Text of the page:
Wednesday, March 9, 2011
The Name of the Wind - Patrick Rothfuss.
This was a very exciting read, I finished the bulky nearly 700 page tome in two long marathon sessions and even nature seemed on my side to help me finish by throwing a temper tantrum of a rainstorm to keep me inside when I had planned to go out.
Patrick Rothfuss has created, what I feel, is the best Fantasy novel I've read since Tad Williams Memory, Sorrow, and Thorn. Unlike last years failed attempt at reading the Blade Itself, which I found to be lacking some what and undeserved of all the hype.. I really can't recommend The Name of the Wind enough. And if the whole series is as good as the first volume, which I will soon find out as I'm just about to crack the cover on Wise Man's Fear It may take it's place in my top 5 fantasy novels ever.
It's also one I'm glad that I chose to read in spite of my misgivings. After having seen the book and author endlessly listed amongst the throng of new grim & gritty authors I'd begun to fear this would simply be yet another example of that. I'm really glad that those fears were unfounded, and I'm really looking forward to what else happpens in this series. I hope the wait will not be too long for the third novel in the series.
I've seen people complain that Rothfuss's character is unbelievable.. I don't find that. They trot out the old "Mary Sue" label.. Kvothe is not any more a mary sue than Hermoine Grainger is. He's a deep character, shows remorse for his inaction in an earlier time of crisis when he should have helped some one. All in all he's a pretty well rounded human being who buckles down to get what he wants instead of moaning or trying to manipulate others.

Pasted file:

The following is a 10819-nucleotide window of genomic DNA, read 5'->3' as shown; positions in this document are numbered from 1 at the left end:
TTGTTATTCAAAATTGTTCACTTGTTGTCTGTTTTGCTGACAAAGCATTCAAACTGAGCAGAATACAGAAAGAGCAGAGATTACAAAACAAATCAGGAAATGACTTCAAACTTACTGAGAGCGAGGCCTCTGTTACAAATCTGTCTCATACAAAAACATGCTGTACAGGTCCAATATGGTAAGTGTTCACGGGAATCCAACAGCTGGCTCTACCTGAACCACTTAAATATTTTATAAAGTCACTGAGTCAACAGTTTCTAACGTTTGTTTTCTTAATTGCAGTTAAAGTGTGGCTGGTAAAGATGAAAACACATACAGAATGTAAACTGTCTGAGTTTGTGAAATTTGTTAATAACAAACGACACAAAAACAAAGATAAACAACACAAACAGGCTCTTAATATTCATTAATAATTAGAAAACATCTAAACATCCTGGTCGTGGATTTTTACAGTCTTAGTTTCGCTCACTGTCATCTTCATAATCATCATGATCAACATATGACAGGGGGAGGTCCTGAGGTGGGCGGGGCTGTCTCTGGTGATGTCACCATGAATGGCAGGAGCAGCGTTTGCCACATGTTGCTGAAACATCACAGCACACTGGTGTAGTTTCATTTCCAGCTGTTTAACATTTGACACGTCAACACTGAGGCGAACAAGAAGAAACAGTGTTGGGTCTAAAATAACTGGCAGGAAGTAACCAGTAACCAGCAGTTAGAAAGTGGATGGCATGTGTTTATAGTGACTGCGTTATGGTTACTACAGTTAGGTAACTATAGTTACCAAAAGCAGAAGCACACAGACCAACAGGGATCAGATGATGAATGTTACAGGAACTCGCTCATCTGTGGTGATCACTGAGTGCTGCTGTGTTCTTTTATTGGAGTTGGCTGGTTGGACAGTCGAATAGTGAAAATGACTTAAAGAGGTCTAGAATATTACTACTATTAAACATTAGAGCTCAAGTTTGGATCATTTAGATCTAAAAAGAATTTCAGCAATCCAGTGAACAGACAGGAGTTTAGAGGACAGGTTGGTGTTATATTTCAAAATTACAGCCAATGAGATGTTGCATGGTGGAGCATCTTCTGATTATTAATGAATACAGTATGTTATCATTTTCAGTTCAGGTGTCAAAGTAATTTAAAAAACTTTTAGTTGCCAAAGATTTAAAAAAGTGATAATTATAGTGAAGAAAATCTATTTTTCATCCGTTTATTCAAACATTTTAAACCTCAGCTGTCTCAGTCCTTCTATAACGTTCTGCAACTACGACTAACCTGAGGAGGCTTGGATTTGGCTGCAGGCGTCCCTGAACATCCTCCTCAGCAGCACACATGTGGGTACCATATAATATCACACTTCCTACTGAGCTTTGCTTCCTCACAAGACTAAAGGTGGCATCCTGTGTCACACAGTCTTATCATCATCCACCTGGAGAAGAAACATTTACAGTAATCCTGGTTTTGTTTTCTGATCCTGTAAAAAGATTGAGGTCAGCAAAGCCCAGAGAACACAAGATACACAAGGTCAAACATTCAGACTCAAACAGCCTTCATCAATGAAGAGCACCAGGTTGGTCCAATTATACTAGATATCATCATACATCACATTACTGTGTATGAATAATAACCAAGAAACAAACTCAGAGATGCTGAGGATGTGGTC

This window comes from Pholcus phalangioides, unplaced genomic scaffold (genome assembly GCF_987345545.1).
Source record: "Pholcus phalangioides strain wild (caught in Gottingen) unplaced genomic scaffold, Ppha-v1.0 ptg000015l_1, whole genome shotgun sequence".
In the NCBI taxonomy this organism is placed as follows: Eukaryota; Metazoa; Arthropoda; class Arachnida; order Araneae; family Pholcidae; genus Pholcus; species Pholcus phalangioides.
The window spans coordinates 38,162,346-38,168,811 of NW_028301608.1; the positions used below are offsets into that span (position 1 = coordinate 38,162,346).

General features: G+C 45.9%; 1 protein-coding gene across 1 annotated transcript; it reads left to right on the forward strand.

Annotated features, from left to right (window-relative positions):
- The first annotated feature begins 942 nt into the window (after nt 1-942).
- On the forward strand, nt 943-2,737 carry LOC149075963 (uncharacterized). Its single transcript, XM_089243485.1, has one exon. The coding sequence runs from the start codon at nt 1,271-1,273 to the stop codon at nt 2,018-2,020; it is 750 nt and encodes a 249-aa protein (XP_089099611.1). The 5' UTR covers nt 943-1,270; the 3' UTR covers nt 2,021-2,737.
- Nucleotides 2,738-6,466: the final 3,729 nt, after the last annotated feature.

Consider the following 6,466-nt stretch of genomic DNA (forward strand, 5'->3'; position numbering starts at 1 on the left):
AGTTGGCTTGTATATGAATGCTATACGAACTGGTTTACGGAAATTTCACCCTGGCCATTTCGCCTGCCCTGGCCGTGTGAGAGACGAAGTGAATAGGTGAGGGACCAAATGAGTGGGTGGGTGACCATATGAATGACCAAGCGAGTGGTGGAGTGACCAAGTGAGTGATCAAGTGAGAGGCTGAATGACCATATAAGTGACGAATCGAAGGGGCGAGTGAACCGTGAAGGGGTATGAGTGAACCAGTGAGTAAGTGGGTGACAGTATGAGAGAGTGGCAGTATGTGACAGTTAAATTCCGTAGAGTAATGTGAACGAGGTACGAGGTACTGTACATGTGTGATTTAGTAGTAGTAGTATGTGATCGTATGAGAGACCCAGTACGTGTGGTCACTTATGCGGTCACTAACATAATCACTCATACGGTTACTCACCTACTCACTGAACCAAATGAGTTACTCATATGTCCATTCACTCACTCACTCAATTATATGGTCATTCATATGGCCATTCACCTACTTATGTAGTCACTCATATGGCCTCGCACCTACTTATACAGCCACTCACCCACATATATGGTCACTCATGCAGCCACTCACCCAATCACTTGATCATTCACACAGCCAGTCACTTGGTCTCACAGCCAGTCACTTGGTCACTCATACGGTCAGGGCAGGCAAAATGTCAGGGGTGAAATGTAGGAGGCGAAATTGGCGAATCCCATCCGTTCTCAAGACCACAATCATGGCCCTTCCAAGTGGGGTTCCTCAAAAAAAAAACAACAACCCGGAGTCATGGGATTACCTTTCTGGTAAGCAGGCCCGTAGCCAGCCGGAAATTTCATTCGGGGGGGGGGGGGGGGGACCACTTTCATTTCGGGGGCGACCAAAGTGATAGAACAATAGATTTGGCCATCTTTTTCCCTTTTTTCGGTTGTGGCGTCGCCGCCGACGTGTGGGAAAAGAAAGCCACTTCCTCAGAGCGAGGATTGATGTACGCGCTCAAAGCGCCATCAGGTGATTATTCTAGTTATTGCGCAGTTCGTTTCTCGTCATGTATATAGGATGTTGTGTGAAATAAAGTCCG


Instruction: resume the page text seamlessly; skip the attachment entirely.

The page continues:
His world is full of honest people, who though they all know they can't help everyone, will show compassion and sometimes try and help those they can. Kvothe is endlessly aided by lucky strokes from well meaning people. And not above getting his hands dirty scrubbing pots or cleaning a hearth for a meal if he has too. It's very refreshing to see this, to me, reflection of the real world, revealed in this book rather than yet another bleak and grimy world were people would as soon kill you as look at you. Though I realize it's not fair to compare the situations, since Kvothe's world seems to be one of, if not plenty, at least sustainability, and so that may go some what to engender the more comradely feelings people show him.
In a way, and I'm sure I'm not the only one to have ever mentioned this. But since I'm currently also reading the Harry Potter series for the first time.. some similarities are striking to me. The Name of the Wind is sort of an alternate universe Harry Potter, where instead of getting by on his famous name earned for surviving his parents being killed, Kvothe survives and then has to make his own name. He seems to have the cheerfulness of Ron Weasley (and the colouring) and the can do with enough elbow grease attitude of Hermoine Grainger. Even when being balked by Master Hemme (his own version of Snape) or verbally lacerated by Ambrose (a Draco Malfoy turned up to a frighteningly obnoxious 11) he dosen't let any of it stop him. These comparisons may not be fare, and I'm sure Mr. Rothfuss didn't intend them.. but at this exact time in space, I find them especially striking.
It's difficult to say much else about the book without giving something away, and that would certainly cheapen the experience some what for some one who hasn't yet read it. And at this point my copy of Wise Man's fear is calling, and I'm anxious to oblige it.
So, to sum up, if you've not read this yet, Please consider doing so.